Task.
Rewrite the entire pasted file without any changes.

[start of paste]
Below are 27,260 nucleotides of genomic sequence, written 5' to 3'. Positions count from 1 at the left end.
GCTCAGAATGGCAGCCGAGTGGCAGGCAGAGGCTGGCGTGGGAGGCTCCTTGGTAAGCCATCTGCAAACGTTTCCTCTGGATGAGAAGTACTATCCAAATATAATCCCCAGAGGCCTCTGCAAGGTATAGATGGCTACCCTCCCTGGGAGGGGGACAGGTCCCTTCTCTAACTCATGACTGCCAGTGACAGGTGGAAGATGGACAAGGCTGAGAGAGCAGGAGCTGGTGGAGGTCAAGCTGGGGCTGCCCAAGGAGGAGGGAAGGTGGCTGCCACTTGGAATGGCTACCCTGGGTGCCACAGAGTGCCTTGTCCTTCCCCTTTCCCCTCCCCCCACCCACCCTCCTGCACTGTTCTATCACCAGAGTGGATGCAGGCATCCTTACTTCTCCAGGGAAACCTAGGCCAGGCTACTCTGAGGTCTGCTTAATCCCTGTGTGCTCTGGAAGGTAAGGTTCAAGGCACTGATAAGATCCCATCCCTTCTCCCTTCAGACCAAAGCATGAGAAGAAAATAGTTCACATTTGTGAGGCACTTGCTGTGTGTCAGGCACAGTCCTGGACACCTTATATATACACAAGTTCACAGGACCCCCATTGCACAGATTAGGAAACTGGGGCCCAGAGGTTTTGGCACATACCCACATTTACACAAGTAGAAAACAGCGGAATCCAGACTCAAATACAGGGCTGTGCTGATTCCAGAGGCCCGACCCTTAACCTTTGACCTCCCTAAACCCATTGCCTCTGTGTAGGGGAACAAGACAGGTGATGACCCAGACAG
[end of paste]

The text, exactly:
Below are 27,260 nucleotides of genomic sequence, written 5' to 3'. Positions count from 1 at the left end.
GCTCAGAATGGCAGCCGAGTGGCAGGCAGAGGCTGGCGTGGGAGGCTCCTTGGTAAGCCATCTGCAAACGTTTCCTCTGGATGAGAAGTACTATCCAAATATAATCCCCAGAGGCCTCTGCAAGGTATAGATGGCTACCCTCCCTGGGAGGGGGACAGGTCCCTTCTCTAACTCATGACTGCCAGTGACAGGTGGAAGATGGACAAGGCTGAGAGAGCAGGAGCTGGTGGAGGTCAAGCTGGGGCTGCCCAAGGAGGAGGGAAGGTGGCTGCCACTTGGAATGGCTACCCTGGGTGCCACAGAGTGCCTTGTCCTTCCCCTTTCCCCTCCCCCCACCCACCCTCCTGCACTGTTCTATCACCAGAGTGGATGCAGGCATCCTTACTTCTCCAGGGAAACCTAGGCCAGGCTACTCTGAGGTCTGCTTAATCCCTGTGTGCTCTGGAAGGTAAGGTTCAAGGCACTGATAAGATCCCATCCCTTCTCCCTTCAGACCAAAGCATGAGAAGAAAATAGTTCACATTTGTGAGGCACTTGCTGTGTGTCAGGCACAGTCCTGGACACCTTATATATACACAAGTTCACAGGACCCCCATTGCACAGATTAGGAAACTGGGGCCCAGAGGTTTTGGCACATACCCACATTTACACAAGTAGAAAACAGCGGAATCCAGACTCAAATACAGGGCTGTGCTGATTCCAGAGGCCCGACCCTTAACCTTTGACCTCCCTAAACCCATTGCCTCTGTGTAGGGGAACAAGACAGGTGATGACCCAGACAG